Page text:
My network configuration is that I have a cable modem, the pfSense firewall plugs into the cable modem and the switch plugs into the firewall device. Everything else hangs off of the switch, including my wireless access point, my NAS device, my home security system, a raspberry pi ham radio hotspot, and my homelab server. I have 6 different VLANs set up: one for Ring cameras, the alarm and home automation stuff, one for the televisions/roku sticks, one for guests, one for my trusted devices like my PC, one for untrusted devices (mainly self hosted apps like Wordpress and Nextcloud that are open to the internet) and finally one for my home lab server management connection (proxmox). This set up allows me to have multiple SSIDs, each tagged to a different VLAN

Welcome to the forum!

Keeping price low is not my best skill when it comes to routers. Asus, D-Link and TP-Link are all fine. Asus tends to have more reported and patched vulnerabilities. All of them should be configurable from the web page. Many Asus routers have an alternative firmware, AsusWRT-Merlin, which is more powerful, look on the merlin website for supported routers.

TP-Link and Ubiquity have a lot of builds for OpenWRT, which is really nice and again powerful. I kinda want a Unifi AP 5 LR because it has openwrt. But it doesn’t have ethernet ports.

Oh speaking of which, you could realistically get a $15 switch, like the TL-SG105 if you want to expand the wired network and then get something else for the routing. I’d go TP-Link with OpenWRT in this scenario, only because it has ports already and can be found cheap used.

Asus with their default firmware are good for Mesh networking though, you might want to consider that, otherwise, a normal router and a wired AP, like the unifi one should be fine.

I don’t remember the Unifi stuff, as I only worked with them once a long time ago, but the proprietary firmware on them required that you run a controller on your network. It can be a debian VM, or a raspberry pi or another SBC (running raspberry pi os or armbian).

As an anecdote, if you want to get into homelab routing, you could buy either a Protectli appliance with 4 or 6 ports (for pfSense / OPNsense), or a rockpro64 or another SBC (for openwrt) and a switch like the zyxel xgs1210-12. I have the rockpro64 and the zyxel, but I run just linux on the rock. The zyxel is a managed switch with a GUI, you can setup vlans and all you need in the webgui (to its detriment, it has an open ssh daemon listener, but can’t find the credentials, it’s locked).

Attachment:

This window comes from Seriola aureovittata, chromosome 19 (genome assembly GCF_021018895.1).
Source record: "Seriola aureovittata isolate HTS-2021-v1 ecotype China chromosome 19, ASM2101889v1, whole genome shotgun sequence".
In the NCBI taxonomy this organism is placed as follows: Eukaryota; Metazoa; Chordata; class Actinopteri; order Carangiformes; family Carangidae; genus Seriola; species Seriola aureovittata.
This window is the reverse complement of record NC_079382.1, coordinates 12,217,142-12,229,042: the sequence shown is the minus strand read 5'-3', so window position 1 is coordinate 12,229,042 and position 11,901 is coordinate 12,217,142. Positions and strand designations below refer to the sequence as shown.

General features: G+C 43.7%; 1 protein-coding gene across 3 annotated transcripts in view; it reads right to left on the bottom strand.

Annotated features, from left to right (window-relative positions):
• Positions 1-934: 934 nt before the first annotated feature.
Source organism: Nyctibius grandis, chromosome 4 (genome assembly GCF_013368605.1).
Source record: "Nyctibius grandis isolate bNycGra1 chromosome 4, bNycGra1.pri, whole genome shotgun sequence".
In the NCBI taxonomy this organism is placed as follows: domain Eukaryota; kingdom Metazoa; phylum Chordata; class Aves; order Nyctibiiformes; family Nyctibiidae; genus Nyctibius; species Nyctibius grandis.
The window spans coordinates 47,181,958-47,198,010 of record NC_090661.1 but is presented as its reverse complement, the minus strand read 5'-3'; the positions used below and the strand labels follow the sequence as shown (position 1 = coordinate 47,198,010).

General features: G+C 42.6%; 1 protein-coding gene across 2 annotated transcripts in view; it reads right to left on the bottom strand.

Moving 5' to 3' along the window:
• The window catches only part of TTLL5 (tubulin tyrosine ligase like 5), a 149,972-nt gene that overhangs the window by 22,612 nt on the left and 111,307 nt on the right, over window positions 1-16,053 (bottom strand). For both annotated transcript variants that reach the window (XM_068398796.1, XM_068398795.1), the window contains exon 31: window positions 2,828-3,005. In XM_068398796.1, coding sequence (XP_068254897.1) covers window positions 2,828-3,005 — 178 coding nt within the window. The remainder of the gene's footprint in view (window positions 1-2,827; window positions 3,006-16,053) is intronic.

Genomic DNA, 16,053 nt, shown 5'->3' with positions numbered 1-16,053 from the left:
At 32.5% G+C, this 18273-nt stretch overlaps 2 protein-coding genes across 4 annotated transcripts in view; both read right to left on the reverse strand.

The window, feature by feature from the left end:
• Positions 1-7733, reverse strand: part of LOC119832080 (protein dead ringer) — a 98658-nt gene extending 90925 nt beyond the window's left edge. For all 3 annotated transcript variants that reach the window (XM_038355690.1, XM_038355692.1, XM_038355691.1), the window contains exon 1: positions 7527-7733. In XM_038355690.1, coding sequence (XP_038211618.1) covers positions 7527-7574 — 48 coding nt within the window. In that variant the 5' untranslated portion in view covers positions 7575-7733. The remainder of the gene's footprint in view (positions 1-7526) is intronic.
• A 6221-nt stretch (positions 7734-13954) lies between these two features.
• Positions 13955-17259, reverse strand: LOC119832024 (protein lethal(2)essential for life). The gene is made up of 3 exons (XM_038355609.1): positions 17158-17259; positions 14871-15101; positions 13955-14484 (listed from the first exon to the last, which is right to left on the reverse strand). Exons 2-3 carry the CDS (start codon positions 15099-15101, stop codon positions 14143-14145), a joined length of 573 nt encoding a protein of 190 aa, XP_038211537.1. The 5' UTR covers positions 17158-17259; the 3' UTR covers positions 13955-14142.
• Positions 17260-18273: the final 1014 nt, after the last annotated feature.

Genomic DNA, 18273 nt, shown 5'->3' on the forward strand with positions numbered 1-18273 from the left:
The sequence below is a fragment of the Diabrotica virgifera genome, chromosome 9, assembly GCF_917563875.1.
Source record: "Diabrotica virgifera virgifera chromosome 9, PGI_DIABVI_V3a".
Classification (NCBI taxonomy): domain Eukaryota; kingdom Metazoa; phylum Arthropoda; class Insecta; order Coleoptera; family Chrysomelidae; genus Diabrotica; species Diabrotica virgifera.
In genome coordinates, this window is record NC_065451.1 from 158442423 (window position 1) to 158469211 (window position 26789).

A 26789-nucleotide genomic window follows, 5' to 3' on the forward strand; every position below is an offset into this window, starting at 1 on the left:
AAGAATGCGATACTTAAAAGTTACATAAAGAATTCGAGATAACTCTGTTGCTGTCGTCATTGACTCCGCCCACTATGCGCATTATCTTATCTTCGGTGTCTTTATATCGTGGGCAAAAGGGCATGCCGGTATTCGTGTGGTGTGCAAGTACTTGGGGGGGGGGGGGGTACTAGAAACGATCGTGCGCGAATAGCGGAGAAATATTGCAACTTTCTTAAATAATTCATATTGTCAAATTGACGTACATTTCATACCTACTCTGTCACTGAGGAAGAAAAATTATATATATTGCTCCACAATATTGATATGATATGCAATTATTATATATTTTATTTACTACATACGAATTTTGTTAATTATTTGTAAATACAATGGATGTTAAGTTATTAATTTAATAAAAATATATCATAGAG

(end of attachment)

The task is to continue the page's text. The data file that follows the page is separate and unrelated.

For a SBC, you can use VLANs if you don’t care about sped and don’t mind sharing a gigabit pipe as a chokepoint on the network, but more ports can give you some throughput in some scenarios (if you mostly have 1 to 1 client communications on your network, a gigabit shared pipe is fine, because if you have full duplex, you don’t lose speed, but if you introduce 4 or more devices on the same subnets that need to talk in pairs for high bandwidth scenarios, more ports help, so you don’t share the bandwidth, only if all 4 are on different subnets). Typically it doesn’t make sense to have more than 2 ports on a router (wan and lan, with vlans on the lan side and a managed switch).

I haven’t tried messing around with making an access point out of the linux router, but it is possible. But since my wifi is my wan, I’d rather have a separate AP than the router.

Thank you for the advice. Now I just have to find the time to pick something, buy it and set it up. It is looking like I will not have much free time as I was hoping for in the next month or so.


Just for reference (since OP probably already settled on hardware), I recently swapped my old UniFi Firewall for a Protectli Vault VP 2420, which is now running pfSense (but you could opt for OPNsense or any other Firewall-geared installation).

I have a friend who has also been using Protectli hardware, and it should be good for homelab. Lawrence Systems doesn’t recommend it for enterprise use, since it has proven to be a little less reliable than Netgate hardware - but it’s considerably cheaper too. :+1: